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Thousands Help Fill Dying Man's Room With Photos

Mia Fitzharris
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When Brandon Curtis found out his father was dying, he and his family thought of an awesome way to bring some happiness to him in his last days. Back in April 2012, 63-year-old Brian Curtis was given just months to live, following a battle with lung cancer and Parkinson's. The Curtis family launched the online campaign Sky Blue Pink, named after Brian's favorite color and describing the shade of the sky at sunrise and sunset. The project launched on the Web to "help fill his life with love, support and #SKYBLUEPINK" by sending a card, tweeting a note, or sharing a photo on Instagram. The goal of the project was to fill Brian's hospice room walls in Harvard, Nebraska, with images and drawings of pink and blue skies. Any photo tagged with #sky blue pink was printed out by the family.

They hoped for a large response, and happily, that is exactly what they got. More than 3,500 people from more than 100 countries responded to the call for "sky blue pink" images. On August 13 Brian Curtis passed away, but not before he got to see the outpouring of love from total strangers. The story of the project was recently told by Mashable's Brian Anthony Hernandez, who perfectly summed up the meaning of it, writing, "The success of #SKYBLUEPINK is a striking reminder — despite what people say about technology and social media making us less personal — that people still care and social platforms have the potential to bring the world together."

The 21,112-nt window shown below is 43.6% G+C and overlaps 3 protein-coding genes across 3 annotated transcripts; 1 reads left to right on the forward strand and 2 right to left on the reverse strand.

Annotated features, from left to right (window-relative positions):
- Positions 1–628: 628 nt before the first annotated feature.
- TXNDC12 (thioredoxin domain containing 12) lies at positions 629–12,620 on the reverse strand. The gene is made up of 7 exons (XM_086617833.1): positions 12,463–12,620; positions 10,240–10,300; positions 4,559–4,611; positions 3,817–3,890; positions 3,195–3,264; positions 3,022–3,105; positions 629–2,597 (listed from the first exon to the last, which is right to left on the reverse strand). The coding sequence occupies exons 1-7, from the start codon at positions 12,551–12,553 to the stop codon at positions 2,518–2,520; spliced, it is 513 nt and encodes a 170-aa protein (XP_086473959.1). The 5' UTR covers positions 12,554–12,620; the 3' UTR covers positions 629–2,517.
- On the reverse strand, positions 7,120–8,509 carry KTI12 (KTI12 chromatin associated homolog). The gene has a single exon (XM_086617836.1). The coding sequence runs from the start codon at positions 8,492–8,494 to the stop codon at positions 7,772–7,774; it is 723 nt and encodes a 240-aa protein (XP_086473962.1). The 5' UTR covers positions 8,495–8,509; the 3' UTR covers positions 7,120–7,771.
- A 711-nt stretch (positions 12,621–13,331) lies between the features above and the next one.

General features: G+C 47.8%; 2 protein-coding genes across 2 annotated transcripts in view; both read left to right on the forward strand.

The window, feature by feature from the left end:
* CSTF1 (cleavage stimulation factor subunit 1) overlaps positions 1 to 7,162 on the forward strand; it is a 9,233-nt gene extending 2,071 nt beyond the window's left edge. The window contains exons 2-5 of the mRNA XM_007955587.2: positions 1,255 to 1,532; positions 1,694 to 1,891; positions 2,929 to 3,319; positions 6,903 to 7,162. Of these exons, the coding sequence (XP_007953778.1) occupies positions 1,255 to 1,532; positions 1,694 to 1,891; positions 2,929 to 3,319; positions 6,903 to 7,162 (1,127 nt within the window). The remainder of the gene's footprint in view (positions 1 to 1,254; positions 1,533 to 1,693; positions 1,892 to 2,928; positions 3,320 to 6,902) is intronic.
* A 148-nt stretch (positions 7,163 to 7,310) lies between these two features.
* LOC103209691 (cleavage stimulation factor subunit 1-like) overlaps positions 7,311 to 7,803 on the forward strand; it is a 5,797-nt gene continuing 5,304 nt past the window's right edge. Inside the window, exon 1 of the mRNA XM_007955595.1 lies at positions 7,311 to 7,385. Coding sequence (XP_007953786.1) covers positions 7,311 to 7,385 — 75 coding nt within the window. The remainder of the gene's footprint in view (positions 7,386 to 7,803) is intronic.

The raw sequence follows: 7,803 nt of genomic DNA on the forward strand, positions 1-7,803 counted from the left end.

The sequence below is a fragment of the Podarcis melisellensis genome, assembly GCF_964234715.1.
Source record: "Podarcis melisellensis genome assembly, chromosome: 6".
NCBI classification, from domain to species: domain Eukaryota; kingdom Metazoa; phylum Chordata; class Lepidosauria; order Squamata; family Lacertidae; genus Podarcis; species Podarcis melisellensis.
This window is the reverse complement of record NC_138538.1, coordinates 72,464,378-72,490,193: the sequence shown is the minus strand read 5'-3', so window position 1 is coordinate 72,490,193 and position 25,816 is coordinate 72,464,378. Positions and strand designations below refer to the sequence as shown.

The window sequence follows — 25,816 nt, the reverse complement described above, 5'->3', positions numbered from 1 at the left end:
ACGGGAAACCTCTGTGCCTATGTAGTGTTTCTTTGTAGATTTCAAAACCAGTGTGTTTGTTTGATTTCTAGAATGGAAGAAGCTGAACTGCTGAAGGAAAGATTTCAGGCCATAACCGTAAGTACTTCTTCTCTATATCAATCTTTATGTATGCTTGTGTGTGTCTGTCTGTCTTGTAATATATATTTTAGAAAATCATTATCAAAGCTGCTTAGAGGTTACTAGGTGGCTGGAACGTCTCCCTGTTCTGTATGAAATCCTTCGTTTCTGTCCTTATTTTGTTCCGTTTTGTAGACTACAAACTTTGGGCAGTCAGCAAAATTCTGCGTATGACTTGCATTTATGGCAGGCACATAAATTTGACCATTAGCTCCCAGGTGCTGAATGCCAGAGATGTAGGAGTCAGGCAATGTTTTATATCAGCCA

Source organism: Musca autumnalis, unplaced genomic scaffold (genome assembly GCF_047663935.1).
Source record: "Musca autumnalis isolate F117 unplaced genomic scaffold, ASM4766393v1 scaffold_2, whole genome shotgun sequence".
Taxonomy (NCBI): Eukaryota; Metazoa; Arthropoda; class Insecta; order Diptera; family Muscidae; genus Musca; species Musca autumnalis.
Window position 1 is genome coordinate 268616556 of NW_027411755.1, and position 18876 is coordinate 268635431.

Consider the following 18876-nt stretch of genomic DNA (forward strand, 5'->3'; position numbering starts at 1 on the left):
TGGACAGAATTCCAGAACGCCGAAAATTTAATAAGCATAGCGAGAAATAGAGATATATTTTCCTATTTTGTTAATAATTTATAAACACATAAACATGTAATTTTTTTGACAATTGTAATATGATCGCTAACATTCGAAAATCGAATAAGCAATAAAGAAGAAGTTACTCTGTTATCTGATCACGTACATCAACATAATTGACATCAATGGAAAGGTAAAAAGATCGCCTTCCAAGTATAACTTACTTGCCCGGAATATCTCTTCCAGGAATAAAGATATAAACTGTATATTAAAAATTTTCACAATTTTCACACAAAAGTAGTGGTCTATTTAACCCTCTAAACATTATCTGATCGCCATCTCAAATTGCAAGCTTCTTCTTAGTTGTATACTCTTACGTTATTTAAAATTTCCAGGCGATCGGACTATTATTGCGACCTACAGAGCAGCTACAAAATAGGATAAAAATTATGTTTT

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Brian's room filled with submitted photos

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A photo submitted to Sky Blue Pink

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